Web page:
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GP Lives: An Empathetic Ear


Ewen Stewart has built his career on caring for people on the margins of society

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Dr Ewen Stewart Credit: John Need Photography

A former GP partner now turned salaried GP in Glenrothes, Dr Ewen Stewart spent 17 years in Leith working with drug users.

“The practice cared for a lot of people who had problem drug use. It felt as if they were a group who were stigmatised and who didn’t always receive the best care, and that felt important to challenge. They are a group who can be hard to get to know, but when you do and you hear why they’re in the situation they are, you understand that it’s not just someone who has a problem but that their whole history has led them to that,” he explained.

“Listening to people’s stories is so important, and sometimes it’s hard to imagine how people have gone through those types of experiences. It can be troubling, but I think that the privilege of people sharing those stories with you is a kind of reward and helps you cope.”

Ewen became involved with the College through a group of GPs who shared the vision of improving sexual health, drug misuse and HIV care in general practice – that eventually became the Sex, Drugs and BBV Task Group.

“That task group was led by some inspirational women, in particular Dr Chris Ford. I really enjoyed working with that group of committed and enthusiastic GPs over many years, and eventually became Chair. I was involved with the College for a long time, but it was a little bit through the ‘back door’, I’ve never been involved in the official structures.”

He is proud to be the Clinical Lead for the RCGP Scotland Part One and Part Two Certificate in the Management of Problem Drug Use, which has been revised and revitalised over the last two years, and is available for anyone working in primary care in Scotland who has an interest in working with drug users. He is also Clinical Lead for the Lothian Viral Hepatitis Managed Care Network and has recently taken on a new role teaching the graduate entry medical course at the University of St Andrews.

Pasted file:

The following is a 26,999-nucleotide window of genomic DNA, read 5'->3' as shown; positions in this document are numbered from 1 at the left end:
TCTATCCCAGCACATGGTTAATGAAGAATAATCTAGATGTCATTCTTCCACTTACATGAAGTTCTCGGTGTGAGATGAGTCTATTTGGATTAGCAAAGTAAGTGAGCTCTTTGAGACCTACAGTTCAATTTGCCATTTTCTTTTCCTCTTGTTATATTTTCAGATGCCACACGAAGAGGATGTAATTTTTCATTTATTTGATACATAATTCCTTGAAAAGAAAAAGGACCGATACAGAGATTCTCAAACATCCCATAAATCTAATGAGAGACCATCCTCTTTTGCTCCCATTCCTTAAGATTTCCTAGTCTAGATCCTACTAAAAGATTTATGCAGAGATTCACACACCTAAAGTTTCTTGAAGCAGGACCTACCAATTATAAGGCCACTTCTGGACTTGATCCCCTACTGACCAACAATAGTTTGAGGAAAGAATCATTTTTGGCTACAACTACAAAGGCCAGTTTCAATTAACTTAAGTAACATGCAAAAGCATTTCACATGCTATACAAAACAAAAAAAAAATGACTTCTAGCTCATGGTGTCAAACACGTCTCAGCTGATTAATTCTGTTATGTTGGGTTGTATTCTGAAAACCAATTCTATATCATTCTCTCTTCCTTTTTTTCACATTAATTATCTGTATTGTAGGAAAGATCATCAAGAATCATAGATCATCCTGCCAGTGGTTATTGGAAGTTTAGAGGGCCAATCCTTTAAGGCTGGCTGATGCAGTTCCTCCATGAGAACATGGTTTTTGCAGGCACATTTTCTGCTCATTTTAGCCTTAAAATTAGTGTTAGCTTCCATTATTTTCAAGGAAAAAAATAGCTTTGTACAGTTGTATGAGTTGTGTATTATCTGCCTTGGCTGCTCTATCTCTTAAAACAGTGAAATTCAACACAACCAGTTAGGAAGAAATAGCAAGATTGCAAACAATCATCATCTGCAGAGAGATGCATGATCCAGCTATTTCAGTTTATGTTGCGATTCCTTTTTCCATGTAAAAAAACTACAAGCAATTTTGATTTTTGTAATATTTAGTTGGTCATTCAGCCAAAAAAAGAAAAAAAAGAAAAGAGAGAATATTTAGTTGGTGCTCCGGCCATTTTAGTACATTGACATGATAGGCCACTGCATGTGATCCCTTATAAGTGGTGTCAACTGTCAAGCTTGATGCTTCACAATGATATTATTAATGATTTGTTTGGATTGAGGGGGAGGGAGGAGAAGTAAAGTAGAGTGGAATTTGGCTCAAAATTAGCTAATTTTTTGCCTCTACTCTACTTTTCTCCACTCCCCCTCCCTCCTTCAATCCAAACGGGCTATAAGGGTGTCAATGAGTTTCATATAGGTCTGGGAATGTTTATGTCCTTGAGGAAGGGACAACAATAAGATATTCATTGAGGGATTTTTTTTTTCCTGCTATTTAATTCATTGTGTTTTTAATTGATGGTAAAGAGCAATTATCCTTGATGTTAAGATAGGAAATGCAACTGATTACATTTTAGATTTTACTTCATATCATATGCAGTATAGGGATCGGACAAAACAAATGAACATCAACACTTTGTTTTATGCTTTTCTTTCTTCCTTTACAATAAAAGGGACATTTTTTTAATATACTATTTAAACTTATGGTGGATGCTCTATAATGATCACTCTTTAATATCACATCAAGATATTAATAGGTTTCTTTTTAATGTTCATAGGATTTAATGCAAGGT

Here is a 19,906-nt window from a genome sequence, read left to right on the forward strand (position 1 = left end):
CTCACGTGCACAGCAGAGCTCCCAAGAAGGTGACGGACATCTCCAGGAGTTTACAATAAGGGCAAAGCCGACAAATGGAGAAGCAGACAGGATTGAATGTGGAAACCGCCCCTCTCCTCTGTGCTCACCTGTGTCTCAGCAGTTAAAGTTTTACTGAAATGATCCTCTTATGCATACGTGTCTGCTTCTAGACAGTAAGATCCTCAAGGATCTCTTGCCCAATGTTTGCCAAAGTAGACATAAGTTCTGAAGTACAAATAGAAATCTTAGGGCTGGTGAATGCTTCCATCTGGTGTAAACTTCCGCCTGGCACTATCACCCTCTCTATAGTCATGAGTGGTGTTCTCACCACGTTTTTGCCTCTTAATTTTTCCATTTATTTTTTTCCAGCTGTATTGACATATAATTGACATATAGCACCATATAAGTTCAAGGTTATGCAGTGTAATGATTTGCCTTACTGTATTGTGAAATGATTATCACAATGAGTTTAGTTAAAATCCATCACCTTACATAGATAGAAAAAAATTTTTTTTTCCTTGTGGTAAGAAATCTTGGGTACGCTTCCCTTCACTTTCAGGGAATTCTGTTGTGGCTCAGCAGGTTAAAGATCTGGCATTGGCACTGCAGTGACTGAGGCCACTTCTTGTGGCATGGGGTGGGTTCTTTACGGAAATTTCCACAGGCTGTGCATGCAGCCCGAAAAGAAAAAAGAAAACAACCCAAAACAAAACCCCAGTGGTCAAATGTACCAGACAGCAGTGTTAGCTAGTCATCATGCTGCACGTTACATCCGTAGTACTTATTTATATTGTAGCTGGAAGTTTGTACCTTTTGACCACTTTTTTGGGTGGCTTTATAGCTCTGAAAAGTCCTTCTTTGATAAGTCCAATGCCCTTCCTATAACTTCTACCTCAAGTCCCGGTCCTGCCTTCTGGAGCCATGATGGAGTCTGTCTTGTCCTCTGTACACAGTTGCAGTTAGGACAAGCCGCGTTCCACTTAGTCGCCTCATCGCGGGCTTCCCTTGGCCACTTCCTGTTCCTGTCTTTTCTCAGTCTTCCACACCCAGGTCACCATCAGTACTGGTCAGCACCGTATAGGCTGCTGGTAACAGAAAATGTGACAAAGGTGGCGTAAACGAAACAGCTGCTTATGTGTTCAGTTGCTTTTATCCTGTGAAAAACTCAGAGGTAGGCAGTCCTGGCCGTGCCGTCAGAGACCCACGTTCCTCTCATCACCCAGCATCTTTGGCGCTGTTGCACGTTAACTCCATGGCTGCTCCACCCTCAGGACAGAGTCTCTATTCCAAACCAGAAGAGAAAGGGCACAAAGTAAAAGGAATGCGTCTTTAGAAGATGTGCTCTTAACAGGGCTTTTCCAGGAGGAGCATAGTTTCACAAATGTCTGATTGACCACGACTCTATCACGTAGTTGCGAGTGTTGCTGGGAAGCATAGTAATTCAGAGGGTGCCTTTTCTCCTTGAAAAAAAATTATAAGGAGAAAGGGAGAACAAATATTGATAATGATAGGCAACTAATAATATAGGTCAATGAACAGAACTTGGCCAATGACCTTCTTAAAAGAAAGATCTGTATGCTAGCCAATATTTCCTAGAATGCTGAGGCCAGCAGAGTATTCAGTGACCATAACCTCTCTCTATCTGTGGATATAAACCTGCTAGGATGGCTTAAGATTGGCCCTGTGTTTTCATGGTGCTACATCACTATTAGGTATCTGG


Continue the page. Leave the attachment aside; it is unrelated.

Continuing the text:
“While I definitely see the management of problem drug use as a medical issue, I see the prevention of problem drug use as a social issue, rather than a law and order or policing issue,” he said.

“There’s absolutely no doubt that poverty, childhood trauma, poor social circumstances are important antecedents of people developing a problem, and if we want to try and prevent this, we need to look at these wider social issues. When people do develop a problem, that’s when a medical intervention along with the social one is really important.”

Another ‘social’ concern, he said, is the rise in patients presenting with concerns about the rising cost of living.

“Mental health consultations have rocketed and we are increasingly seeing people whose problems are related to spiralling debts, but also people who are having trouble feeding their families and having to make decisions around heating and food.

“It is very difficult to help them, we can signpost to resources like the Citizens Advice Bureau that help with financial issues, but it feels like chipping away at the tip of an iceberg. The situation is not going to get any easier and we can listen and empathise with where they are, but the answer isn’t medical, it’s social.

“It’s important that medics have a voice in raising what’s happening in patients’ lives around their financial issues. If we want to prevent ill health and to stop people becoming unwell then we can advocate, but we shouldn’t be picking up the pieces. The politicians should be trying to prevent people getting into these situations in the first place.”

While he acknowledges the toll that caring for patients in difficult situations can take on a GP’s own health – workforce shortages and workload led to him giving up his partnership – he has never lost the enjoyment of being a GP.

“The privilege of sharing people’s lives and being the holder of information that they share with you is such an honour. It’s great when we can do things that really make a difference to people’s lives,” he said.